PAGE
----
The Practical SQL Handbook was one of the first books that was ever recommended to me in my professional consulting career, almost 20 years ago. I found myself consistently referring back to it and I have paid those benefits forward; The Practical SQL Handbook is also the book that I have recommended the most to my clients over the years.
The benefits of using the Structured Query Language (SQL) in data science cannot be denied. With more and more companies putting an emphasis on their data, the use of SQL will only continue to grow as more and more people are looking for guidance on how to use it, starting from the ground floor.
What Makes The Practical SQL Handbook Different?
When a person is making the transition into SQL, they are really looking to learn two things:
- The basics of a relational database management system (RDBMS). These concepts can take up a whole book in their own right. But in order to fully understand SQL, you should at least be able to work with a minimum of two tables, the keys between each and how to create and manage the subsequent queries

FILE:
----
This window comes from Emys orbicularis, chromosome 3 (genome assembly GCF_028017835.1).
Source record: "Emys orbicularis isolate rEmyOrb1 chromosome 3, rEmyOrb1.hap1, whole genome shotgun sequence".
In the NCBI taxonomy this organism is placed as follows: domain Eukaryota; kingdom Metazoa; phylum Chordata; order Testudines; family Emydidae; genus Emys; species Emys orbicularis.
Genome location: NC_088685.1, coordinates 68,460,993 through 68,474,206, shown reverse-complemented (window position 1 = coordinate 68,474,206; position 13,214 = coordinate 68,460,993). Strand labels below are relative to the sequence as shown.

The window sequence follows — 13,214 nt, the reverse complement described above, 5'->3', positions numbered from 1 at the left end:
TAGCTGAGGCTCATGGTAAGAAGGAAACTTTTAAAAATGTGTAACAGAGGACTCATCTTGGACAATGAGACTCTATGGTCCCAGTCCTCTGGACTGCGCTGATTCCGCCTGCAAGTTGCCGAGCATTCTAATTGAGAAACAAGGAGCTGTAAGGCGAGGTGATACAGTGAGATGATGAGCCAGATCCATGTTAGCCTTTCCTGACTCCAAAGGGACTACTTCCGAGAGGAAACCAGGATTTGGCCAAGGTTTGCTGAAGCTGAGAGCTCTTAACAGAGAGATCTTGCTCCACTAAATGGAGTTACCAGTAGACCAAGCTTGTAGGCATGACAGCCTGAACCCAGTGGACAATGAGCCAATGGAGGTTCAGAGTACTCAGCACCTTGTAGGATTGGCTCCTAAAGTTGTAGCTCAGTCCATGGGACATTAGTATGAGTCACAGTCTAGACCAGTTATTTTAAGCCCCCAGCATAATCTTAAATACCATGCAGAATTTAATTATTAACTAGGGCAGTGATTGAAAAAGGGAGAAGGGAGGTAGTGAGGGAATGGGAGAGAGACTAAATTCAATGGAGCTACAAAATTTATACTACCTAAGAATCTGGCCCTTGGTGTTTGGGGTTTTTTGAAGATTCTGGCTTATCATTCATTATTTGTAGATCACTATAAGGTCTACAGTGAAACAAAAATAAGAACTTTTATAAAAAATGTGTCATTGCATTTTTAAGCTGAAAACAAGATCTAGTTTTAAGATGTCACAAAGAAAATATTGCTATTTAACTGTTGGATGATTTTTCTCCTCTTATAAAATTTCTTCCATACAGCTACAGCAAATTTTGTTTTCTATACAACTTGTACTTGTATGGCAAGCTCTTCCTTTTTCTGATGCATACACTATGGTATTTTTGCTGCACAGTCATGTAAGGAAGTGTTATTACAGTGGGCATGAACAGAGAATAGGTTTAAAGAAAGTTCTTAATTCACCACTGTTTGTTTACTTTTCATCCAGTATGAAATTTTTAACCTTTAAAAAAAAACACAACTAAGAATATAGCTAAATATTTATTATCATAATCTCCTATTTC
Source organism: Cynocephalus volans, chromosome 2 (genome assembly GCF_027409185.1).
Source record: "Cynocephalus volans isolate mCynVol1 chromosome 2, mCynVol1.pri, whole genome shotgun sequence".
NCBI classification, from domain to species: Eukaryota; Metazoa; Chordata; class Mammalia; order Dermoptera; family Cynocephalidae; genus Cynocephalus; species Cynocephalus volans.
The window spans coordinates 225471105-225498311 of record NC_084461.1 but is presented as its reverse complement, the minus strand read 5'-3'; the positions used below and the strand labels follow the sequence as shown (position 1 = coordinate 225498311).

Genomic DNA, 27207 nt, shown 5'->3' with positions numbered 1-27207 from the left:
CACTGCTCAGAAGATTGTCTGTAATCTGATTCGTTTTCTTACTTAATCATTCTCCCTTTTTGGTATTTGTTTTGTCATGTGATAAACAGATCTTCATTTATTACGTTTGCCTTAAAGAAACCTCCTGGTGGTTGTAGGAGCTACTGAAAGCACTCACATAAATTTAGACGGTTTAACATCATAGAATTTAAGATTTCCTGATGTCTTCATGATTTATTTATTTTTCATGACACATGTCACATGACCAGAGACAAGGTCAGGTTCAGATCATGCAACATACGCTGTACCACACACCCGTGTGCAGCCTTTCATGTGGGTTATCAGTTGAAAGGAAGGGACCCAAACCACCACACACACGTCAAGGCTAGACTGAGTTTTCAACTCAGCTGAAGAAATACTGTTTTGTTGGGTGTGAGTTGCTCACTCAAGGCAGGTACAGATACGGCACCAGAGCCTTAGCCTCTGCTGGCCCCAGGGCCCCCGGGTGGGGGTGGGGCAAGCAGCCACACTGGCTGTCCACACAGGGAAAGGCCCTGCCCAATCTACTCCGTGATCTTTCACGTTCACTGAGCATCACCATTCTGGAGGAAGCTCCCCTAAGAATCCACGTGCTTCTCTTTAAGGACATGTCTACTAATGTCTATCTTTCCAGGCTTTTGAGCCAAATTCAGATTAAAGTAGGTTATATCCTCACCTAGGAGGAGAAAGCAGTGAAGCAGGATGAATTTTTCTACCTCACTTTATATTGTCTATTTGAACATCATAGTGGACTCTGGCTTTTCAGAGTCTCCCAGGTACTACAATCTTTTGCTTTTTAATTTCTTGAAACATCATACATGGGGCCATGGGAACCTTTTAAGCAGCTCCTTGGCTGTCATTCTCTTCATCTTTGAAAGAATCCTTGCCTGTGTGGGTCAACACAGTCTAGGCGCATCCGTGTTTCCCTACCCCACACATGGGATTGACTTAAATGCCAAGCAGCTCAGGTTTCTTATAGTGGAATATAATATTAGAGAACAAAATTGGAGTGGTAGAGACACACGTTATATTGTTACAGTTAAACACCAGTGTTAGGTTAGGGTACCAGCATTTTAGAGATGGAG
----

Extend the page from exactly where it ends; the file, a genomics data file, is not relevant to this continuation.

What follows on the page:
- Learn the SQL language itself and how to write effective, meaningful queries with this new language.
It’s with these two concepts that I think The Practical SQL Handbook excels beyond other books. In a single book, the authors have managed to present more than enough RDBMS concepts sot that the reader can understand it, while also presenting the SQL needed to maintain those database relationships. That’s quite a feat for a reader audience that has no exposure to SQL at all.
If you’re new to SQL, you might not realize that the same language is used across multiple database providers such as Microsoft, Oracle and IBM, among others. The RDBMS concepts will always apply and then each provider introduces their own limitations and/or extensions of the SQL language.
The authors of The Practical SQL Handbook do an excellent job of presenting the reader with a “generic” form of SQL commands and queries while also giving you a list of the nuances that you will need to know for the respective database system that you will be working on. In other words, even if you don’t know which database you want to work with, this books is still helpful because it prepares you to work with SQL in general and then you can always drill down into specific nuances when you need to.
I have recommended this book to virtually every client I have ever worked with and will continue to do so in the future. The book has stood the test of time and it deserves its success.